Plus, Dick Jackson is the type of editor who allows authors to see work in progress and give input. Not that the dummy needed my input, but I was able to make a few suggestions and Dick and Mark agreed to use them. I was so blown away by the end result, that I actually stood up and applauded when I got to the end of the book.
So I give credit to Mark Seigel for making a good book a book great. And, of course, to Richard Jackson for giving us both a chance to create something unique.
In addition to picture books, you’re writing the Fitch & Chip easy reader series, illustrated by Frank Ansley (Richard Jackson/Atheneum, 2003-). What inspired this project? What advice do you have about writing easy readers? What is it like to work on a series?
I got the idea for Fitch & Chip when I began to think seriously about anthropomorphism and how I, as a writer, must be careful not to stereotype animals (examples: sly fox, big bad wolf, lazy pig).
I decided I wanted to write a buddy story, wherein one child was a wolf, and the other a pig. But in this case, Fitch the wolf is mild mannered, shy, thoughtful, and a vegetarian. Chip, the pig, is a big irrepressible ham. I loved all the possibilities of where that friendship could lead.
Before I began writing this, I went to my library and checked out a stack of easy readers. I read them for two weeks. By the time I sat down to write, those easy reader rhythms were in my head. I couldn’t not write an easy reader. One of the things I learned by all that reading was that if I wanted to introduce a difficult word, I had to be sure to repeat it. So, in the first book, you will see the word shoulder repeated many times.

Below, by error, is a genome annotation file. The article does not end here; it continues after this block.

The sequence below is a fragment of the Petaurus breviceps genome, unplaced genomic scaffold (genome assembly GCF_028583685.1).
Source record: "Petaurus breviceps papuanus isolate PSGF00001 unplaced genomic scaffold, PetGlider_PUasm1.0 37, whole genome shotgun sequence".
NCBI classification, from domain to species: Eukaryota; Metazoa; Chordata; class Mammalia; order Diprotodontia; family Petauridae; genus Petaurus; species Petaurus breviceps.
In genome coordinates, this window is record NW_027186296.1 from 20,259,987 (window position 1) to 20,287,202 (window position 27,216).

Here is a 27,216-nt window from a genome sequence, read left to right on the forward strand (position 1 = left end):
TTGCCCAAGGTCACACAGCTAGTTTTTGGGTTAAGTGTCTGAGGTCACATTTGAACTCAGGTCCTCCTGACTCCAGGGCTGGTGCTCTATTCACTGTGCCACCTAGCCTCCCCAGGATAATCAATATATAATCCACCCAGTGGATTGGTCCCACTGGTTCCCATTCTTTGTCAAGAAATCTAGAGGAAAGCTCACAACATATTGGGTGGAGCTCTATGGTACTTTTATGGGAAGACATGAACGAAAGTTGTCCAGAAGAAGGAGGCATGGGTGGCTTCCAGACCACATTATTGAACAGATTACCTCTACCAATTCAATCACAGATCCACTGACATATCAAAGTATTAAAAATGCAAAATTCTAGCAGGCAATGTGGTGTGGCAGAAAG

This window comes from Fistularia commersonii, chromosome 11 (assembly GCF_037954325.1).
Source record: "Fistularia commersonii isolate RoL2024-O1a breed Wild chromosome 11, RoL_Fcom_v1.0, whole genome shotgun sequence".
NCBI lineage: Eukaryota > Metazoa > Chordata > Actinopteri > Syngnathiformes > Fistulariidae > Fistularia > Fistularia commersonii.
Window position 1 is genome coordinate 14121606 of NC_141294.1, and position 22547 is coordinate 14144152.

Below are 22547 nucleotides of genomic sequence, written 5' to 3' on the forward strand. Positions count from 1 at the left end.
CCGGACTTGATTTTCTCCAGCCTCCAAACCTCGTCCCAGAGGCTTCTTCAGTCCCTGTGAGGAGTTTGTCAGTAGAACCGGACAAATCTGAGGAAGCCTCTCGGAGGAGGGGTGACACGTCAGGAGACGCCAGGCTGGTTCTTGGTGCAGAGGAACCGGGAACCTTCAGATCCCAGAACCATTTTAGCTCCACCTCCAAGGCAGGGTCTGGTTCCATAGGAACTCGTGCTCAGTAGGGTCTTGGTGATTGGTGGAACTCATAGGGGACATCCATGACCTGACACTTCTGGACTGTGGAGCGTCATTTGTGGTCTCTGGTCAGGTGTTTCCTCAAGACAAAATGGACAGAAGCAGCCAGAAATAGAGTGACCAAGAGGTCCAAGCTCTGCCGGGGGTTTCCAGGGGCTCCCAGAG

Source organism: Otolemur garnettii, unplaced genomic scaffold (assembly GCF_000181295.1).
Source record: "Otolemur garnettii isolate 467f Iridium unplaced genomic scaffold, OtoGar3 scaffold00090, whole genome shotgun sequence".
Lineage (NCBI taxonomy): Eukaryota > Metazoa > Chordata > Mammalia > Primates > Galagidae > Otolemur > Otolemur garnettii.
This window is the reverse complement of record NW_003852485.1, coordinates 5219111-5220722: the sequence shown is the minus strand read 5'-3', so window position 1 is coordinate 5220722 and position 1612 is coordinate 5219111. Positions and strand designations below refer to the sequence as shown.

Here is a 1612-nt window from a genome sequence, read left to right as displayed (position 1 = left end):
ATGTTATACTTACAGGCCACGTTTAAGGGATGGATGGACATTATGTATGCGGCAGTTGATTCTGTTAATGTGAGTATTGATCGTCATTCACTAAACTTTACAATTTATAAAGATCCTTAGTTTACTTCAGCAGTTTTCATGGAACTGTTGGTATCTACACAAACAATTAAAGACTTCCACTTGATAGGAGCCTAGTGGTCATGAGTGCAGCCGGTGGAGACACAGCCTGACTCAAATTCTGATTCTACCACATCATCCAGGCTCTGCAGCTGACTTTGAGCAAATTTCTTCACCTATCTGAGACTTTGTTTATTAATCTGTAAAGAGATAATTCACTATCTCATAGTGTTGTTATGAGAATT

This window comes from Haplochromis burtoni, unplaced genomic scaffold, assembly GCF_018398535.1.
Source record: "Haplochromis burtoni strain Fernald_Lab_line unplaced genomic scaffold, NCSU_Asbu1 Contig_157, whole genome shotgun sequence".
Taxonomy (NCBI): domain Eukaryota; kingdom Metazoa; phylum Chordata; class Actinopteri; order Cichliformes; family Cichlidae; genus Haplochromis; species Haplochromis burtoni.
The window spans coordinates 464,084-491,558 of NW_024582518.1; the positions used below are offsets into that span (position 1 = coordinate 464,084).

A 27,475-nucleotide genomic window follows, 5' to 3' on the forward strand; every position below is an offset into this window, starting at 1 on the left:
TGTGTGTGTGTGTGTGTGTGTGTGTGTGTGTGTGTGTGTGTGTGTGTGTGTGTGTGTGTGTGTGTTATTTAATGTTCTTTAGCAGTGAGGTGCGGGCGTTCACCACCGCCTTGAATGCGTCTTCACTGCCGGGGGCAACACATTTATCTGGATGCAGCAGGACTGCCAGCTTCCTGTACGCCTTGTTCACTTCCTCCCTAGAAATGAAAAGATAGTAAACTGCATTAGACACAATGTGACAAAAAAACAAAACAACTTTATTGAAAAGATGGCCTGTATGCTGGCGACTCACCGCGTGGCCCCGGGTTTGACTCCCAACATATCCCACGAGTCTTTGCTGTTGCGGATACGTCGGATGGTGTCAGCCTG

I enjoy working on this series. Not only have I gotten to know these characters better, but I see them evolving and their friendship growing and changing. It’s fun!
I just finished reading your Mammoths on the Move, illustrated by Kurt Cyrus (Harcourt, 2006) and loved it! Could you tell us a little about the story behind this story? Why mammoths? How did you go about doing the research? What do you think Kurt Cyrus’s art brought to the book?
I always knew I would write a mammoth book. I have loved these creatures since eying Mr. Snuffleupugus for the first time on Sesame Street. They’ve always seemed so grand to me. So majestic.
I knew I could not anthropomorphize them. I knew that if I ever wrote about them, it would be non-fiction and it would be with reverence. But, since I generally write young rhyming books, I wasn’t sure how I would ever find a way to combine my love of mammoths with my writing style.
Then one day, as I was reading an adult non-fiction book on mammoths, I got to a part about mammoth migration. My mind immediately began to wander and wonder. I could see this herd of mammoths moving across the steppes. I could see the mothers and babies, foraging for food on the way. I got goosebumps, and I knew that this is what I would write about. These wonderful wooly mammoths on the move!
I went to the library, sure that it had been done before. There are many books out about mammoths for kids, but I didn’t find any like the one I envisioned.
Mine would be in a marching rhyming beat, like mammoths walking. Mine would be factual, yet fun. Mine would be for younger children, who might not be ready to sit for a heavy non-fiction book.
Since I am not a non-fiction writer, I checked my facts over and over and over, because it worried me that a) I might make a mistake; and b) reviewers might not take me seriously; and c) I’d let my readers down.